“Google’s employees and executives, with a strong preference to hear from the orthodox opinions are regurgitated repeatedly,” the lawsuit continues, adding that in the end it was made to be in a protected, distorted bubble of groupthink.”

“We are looking forward to defending the charges, Mr. Damore, the trial in the court of law,” a Google spokesman told Fox News at the time, via e-mail.

FILE – this Tuesday, July 19, 2016, file photo, shows the Google logo at company headquarters in Mountain View, Calif. (AP Photo/Marcio Jose Sanchez, File)


In April 2018, Gudeman, and Damore were joined in their legal quest by two men, Stephen McPherson, and Michael Burns, who argued that they were discriminated against by Google during the application process. As Damore and Gudeman, have been moved to arbitration, which is the case with McPherson and Burns, it is still very much alive and well.

Google hopeful of claiming their status as a conservative white male, it is what has led to their ultimately being denied jobs for which they were interviewed. The pair had been joined by another former Google employee, at one point, Manuel Amador, but he has, reportedly, decided to be the case.

McPherson claims that he was in the final stages of the interview process, he was told that he had been denied. The position in which he was asked, apparently, remained open after the application has been rejected.

Attorneys for Google have tried to argue earlier on in the year in which the lawsuit is based on the idea that, as a conservative white male, it is in a protected class, that is, they deny it. However, their attempts to have the case thrown out on the grounds, which were interrupted when, at the beginning of June, a California judge ruled that the case could proceed.


In April, Google was disinvited from a Senate Judiciary subcommittee hearing titled, “Stifling the freedom of Speech: Technology, Censorship, and Public Discourse,” the lawmakers stated in the question, references to the council, Google had to offer.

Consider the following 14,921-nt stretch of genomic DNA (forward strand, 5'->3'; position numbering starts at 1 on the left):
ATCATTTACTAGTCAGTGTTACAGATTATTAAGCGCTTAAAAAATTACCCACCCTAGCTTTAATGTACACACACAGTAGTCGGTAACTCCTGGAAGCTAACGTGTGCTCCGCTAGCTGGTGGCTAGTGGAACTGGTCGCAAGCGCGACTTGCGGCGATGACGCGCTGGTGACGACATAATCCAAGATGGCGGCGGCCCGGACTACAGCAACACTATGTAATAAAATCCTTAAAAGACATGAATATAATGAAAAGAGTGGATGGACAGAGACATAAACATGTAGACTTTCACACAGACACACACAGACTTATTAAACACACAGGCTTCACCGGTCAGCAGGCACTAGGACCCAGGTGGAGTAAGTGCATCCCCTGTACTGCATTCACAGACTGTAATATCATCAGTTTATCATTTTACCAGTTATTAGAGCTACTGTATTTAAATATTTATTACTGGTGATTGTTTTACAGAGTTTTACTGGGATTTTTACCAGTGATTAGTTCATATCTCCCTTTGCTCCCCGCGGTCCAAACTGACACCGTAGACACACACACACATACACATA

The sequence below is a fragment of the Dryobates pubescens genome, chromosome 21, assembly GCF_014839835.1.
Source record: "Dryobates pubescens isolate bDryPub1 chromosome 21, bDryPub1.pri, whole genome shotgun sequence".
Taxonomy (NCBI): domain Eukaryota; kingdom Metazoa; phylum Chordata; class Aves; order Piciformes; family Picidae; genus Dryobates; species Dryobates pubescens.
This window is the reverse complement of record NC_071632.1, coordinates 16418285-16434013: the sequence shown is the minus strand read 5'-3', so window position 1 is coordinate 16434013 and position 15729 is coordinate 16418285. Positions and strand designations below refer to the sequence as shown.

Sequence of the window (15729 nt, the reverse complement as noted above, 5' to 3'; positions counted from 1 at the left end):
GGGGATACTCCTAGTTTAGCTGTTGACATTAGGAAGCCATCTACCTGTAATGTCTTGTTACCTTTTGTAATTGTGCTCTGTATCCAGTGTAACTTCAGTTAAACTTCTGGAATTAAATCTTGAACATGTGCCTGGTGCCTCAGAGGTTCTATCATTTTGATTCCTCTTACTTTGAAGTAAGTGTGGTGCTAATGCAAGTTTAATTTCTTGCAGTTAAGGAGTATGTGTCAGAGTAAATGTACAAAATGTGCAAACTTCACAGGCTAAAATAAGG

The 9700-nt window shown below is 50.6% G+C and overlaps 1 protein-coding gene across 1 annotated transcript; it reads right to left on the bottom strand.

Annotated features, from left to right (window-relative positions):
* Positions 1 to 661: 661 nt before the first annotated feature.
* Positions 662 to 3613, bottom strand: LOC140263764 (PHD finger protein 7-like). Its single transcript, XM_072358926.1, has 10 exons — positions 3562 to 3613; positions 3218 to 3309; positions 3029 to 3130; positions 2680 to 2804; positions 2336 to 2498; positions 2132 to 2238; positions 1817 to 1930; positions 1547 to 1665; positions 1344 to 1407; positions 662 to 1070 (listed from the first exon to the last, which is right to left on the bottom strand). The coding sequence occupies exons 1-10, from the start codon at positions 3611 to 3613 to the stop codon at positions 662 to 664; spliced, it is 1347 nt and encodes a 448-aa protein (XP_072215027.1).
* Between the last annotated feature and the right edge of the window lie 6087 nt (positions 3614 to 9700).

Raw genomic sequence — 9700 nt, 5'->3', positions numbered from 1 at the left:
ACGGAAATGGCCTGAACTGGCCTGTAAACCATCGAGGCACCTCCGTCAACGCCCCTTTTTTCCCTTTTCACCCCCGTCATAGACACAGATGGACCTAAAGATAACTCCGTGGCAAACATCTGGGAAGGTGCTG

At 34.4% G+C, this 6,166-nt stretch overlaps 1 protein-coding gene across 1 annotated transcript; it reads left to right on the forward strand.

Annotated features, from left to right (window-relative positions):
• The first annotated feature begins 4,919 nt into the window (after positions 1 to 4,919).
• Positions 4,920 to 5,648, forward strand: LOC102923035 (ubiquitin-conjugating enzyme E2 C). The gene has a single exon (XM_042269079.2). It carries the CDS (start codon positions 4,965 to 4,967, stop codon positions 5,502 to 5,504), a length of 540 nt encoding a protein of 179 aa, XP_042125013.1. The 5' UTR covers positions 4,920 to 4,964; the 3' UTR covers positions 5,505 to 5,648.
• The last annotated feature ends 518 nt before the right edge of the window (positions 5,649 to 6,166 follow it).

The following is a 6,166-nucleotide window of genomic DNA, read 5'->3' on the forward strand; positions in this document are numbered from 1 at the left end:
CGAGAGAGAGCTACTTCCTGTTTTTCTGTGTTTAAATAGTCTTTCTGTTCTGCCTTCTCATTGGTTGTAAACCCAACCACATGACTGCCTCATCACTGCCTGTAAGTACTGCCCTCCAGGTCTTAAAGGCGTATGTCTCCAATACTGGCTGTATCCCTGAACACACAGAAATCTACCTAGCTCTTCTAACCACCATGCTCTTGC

The public policy of the executive directors of both Facebook and Twitter, testified at the hearing, but it is an empty chair where a Google representative, it would have been. It was apparently disinvited because of concerns that it had not been offered in a senior enough executive to the panel).

The sub-committee chair, Senator Ted Cruz (R-Tx.), said that he would arrange a hearing in the future to tackle Google’s censorship of free speech.”

“We are working hard to fix our mistakes. However, these errors are affected both parties, and is not a product of bias.”

— Karan Bhatia, a Google senior VP, Global Government Affairs & Public Policy

In July, Karan Bhatia, Vice President of Government Affairs and Public Policy at Google, testified before Cruz and others in the Senate Sub-committee on the Constitution.

He pointed out that Google is working to “fix our mistakes” and that “these errors have to be taken by both parties, and is not a product of bias.”


Another Google employee, The Copploa, it was also mentioned in last week’s story in The Magazine. Coppola had reportedly been approached by human resources and only for a few hours after the filing of a criticism of Google, as a conservative, the media. A person “familiar with the matter” told The Journal that Coppola was put on administrative leave, and denial of access to internal systems.

A GoFundMe site, apparently set up by Coppola himself seems to acknowledge that he has been placed on a leave of absence. He is now planning on spending a couple of months, content to publish on topics in the world of politics and technology.”